The image of a ship on Borobudur bas relief

A Borobudur ship is the 8th to 9th-century wooden double outrigger sailing vessel of Maritime Southeast Asia depicted in some bas reliefs of the Borobudur Buddhist monument in Central Java, Indonesia.[1] It is a ship of Javanese people, derivative vessels of similar size still survived in East Java coastal trade at least until the 1940s.[2]


The characteristics of the ships of the Borobudur temple include: Having outriggers that are not as long as their hulls, bipod or tripod mast with a canted square sail (tanja sail), a bowsprit with a spritsail, rowing gallery (where people row by sitting or standing), deckhouse, have oculi (carved/bossed eyes), and quarter rudders. Some ships are depicted with oars, numbering at least 6, 8, or 9, and some others have none.[3]

Common misconceptions

There are some common misconceptions about the Borobudur ship:

  1. The ship depicted in the Borobudur temple is an Indian ship. This opinion is supported by Indian and Dutch scholars who attribute the influence of India to the kingdoms of the Nusantara Archipelago ("Indianization"), so the ship depicted in the temple must have come from India. This also stems from the notion that Javanese ships are inferior to Indian ships.[4][5] This argument has been debunked, the Javanese were experienced navigators and built large ships, as early as the first millennium CE (see kolandiaphonta).[6]: 193 [7][8]: 28–29  The characteristics actually indicate Austronesian origin: The presence of outriggers, the use of canted sails with a lower boom, the use of bipod and tripod mast, and rowing galleries.[9]
  2. The ship was a Srivijayan ship or a Malay ship. There is absolutely no evidence to support this statement. Epigraphical records of Srivijaya rarely recorded the types of watercraft, the type of Malay boat recorded is the samvau (modern Malay: Sampan) on the Kedukan Bukit inscription (683 AD) in Sumatra. Another recorded watercraft is the lancang, from 2 inscriptions on the northern coast of Bali written in the Old Balinese language dated 896 and 923 AD.[10]: 149–150  Meanwhile, the Borobudur ship is only found in the Borobudur temple, which is a Javanese heritage, not Sumatran or Malay.[11]: 109–110 [12]
  3. The Borobudur ship is a Majapahit ship. In fact, historical accounts of the main ships of Majapahit mention the jong, malangbang, and kelulus,[13]: 290–291  all of which do not have outriggers.[14][13]: 266–267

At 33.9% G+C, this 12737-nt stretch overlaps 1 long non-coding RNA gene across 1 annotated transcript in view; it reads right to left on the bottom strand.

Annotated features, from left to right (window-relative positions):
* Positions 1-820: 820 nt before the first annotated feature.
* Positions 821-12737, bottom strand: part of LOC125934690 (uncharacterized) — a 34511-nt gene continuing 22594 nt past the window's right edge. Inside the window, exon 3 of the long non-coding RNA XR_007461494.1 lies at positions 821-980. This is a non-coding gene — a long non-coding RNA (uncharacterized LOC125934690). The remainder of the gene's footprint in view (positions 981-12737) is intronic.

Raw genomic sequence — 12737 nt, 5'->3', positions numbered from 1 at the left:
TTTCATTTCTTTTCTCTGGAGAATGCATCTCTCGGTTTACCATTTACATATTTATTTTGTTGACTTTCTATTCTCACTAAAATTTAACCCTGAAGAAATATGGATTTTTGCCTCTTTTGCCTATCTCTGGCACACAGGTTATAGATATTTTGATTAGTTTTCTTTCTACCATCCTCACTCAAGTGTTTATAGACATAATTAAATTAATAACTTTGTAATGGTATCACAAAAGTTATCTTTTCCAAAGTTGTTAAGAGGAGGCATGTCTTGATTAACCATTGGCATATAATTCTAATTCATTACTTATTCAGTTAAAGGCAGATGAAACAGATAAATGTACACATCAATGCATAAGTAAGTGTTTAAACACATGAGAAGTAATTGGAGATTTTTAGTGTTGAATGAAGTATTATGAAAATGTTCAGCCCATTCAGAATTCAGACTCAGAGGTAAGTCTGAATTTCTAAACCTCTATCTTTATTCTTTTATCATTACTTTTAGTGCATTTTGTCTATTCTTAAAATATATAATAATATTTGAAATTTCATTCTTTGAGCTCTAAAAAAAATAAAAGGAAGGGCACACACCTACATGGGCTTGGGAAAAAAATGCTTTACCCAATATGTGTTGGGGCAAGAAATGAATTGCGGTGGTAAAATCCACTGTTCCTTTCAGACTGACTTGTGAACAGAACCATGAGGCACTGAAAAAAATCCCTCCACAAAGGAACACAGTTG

Plate renderings

Renderings of the five ships with outriggers in the Borobudur bas-reliefs (out of seven ships depicted in total) in Conradus Leemans's Boro-Boedoer (1873). Note that the ships are of different types.[15]


In popular culture

See also


  1. ^ Naʻalehu Anthony (September 25, 2015). "The Borobudur Temple Ship: Bringing a Memory Back to Life". National Geographic. Archived from the original on November 30, 2015. Retrieved 3 November 2015.
  2. ^ Hornell 1946, p. 216.
  3. ^ Inglis 2014, p. 108-116.
  4. ^ Inglis 2014, p. 96-97.
  5. ^ Van Erp 1923, p. 10.
  6. ^ Dames, Mansel Longworth (1921). The Book Of Duarte Barbosa Vol. II. London: Printed for the Hakluyt Society.
  7. ^ Manguin, Pierre-Yves (1993). "Trading Ships of the South China Sea. Shipbuilding Techniques and Their Role in the History of the Development of Asian Trade Networks". Journal of the Economic and Social History of the Orient: 253–280.
  8. ^ Dick-Read, Robert (July 2006). "Indonesia and Africa: questioning the origins of some of Africa's most famous icons". The Journal for Transdisciplinary Research in Southern Africa. 2 (1): 23–45. doi:10.4102/td.v2i1.307.
  9. ^ Inglis 2014, p. 116.
  10. ^ Manguin, Pierre-Yves (2012). Lancaran, Ghurab and Ghali: Mediterranean impact on war vessels in Early Modern Southeast Asia. In G. Wade & L. Tana (Eds.), Anthony Reid and the Study of the Southeast Asian Past (pp. 146–182). Singapore: ISEAS Publishing.
  11. ^ Kumar, Ann (2012). 'Dominion Over Palm and Pine: Early Indonesia’s Maritime Reach', in Geoff Wade (ed.), Anthony Reid and the Study of the Southeast Asian Past (Singapore: Institute of Southeast Asian Studies), 101–122.
  12. ^ Inglis 2014, p. 98-101.
  13. ^ a b Nugroho, Irawan Djoko (2011). Majapahit Peradaban Maritim. Suluh Nuswantara Bakti. ISBN 978-602-9346-00-8.
  14. ^ a b Nugroho, Irawan Djoko (30 July 2018). "Replika Kapal Majapahit, Replika Untuk Menghancurkan Sejarah Bangsa – Nusantara Review". Nusantara Review. Retrieved 2020-04-30.
  15. ^ Haddon, A.C. (1920). The Outriggers of Indonesian Canoes. London, Royal Anthropological Institute of Great Britain and Ireland.
  16. ^ Dennison, Richard (producer) (1985). Flight of the Sarimanok (Motion picture). Philippines: Orana Films.
  17. ^ Liebner, Horst Hubertus (2014). The Siren of Cirebon: A Tenth-Century Trading Vessel Lost in the Java Sea (PhD thesis). The University of Leeds.
  18. ^ Beale 2006, p. 22.
  19. ^ "I ship it! Historic Ship Harbour at RWS". S.E.A. Aquarium at Resorts World Sentosa. 2014-06-04. Archived from the original on 2019-06-02. Retrieved 2018-07-29.
  20. ^ Pak Dosen (2018-08-18), Opening Ceremony Asian Games 2018 - Jakarta Palembang, 9:14, retrieved 2018-08-26


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